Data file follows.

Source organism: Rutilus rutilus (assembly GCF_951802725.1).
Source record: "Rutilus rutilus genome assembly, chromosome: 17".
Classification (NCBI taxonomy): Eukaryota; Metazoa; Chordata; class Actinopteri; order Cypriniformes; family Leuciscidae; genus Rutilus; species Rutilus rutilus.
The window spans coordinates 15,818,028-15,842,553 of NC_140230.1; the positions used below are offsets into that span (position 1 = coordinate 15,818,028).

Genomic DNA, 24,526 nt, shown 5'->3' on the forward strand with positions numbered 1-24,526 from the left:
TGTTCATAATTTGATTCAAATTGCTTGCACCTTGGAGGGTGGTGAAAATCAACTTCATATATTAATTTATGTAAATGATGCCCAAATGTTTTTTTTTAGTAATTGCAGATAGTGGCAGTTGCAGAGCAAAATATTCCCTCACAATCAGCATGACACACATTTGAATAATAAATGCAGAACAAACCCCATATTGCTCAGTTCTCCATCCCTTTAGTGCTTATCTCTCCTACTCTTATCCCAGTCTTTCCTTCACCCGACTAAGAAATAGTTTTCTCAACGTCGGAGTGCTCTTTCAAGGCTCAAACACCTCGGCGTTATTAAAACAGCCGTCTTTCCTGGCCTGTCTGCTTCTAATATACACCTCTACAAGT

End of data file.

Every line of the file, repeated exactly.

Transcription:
Source organism: Rutilus rutilus (assembly GCF_951802725.1).
Source record: "Rutilus rutilus genome assembly, chromosome: 17".
Classification (NCBI taxonomy): Eukaryota; Metazoa; Chordata; class Actinopteri; order Cypriniformes; family Leuciscidae; genus Rutilus; species Rutilus rutilus.
The window spans coordinates 15,818,028-15,842,553 of NC_140230.1; the positions used below are offsets into that span (position 1 = coordinate 15,818,028).

Genomic DNA, 24,526 nt, shown 5'->3' on the forward strand with positions numbered 1-24,526 from the left:
TGTTCATAATTTGATTCAAATTGCTTGCACCTTGGAGGGTGGTGAAAATCAACTTCATATATTAATTTATGTAAATGATGCCCAAATGTTTTTTTTTAGTAATTGCAGATAGTGGCAGTTGCAGAGCAAAATATTCCCTCACAATCAGCATGACACACATTTGAATAATAAATGCAGAACAAACCCCATATTGCTCAGTTCTCCATCCCTTTAGTGCTTATCTCTCCTACTCTTATCCCAGTCTTTCCTTCACCCGACTAAGAAATAGTTTTCTCAACGTCGGAGTGCTCTTTCAAGGCTCAAACACCTCGGCGTTATTAAAACAGCCGTCTTTCCTGGCCTGTCTGCTTCTAATATACACCTCTACAAGT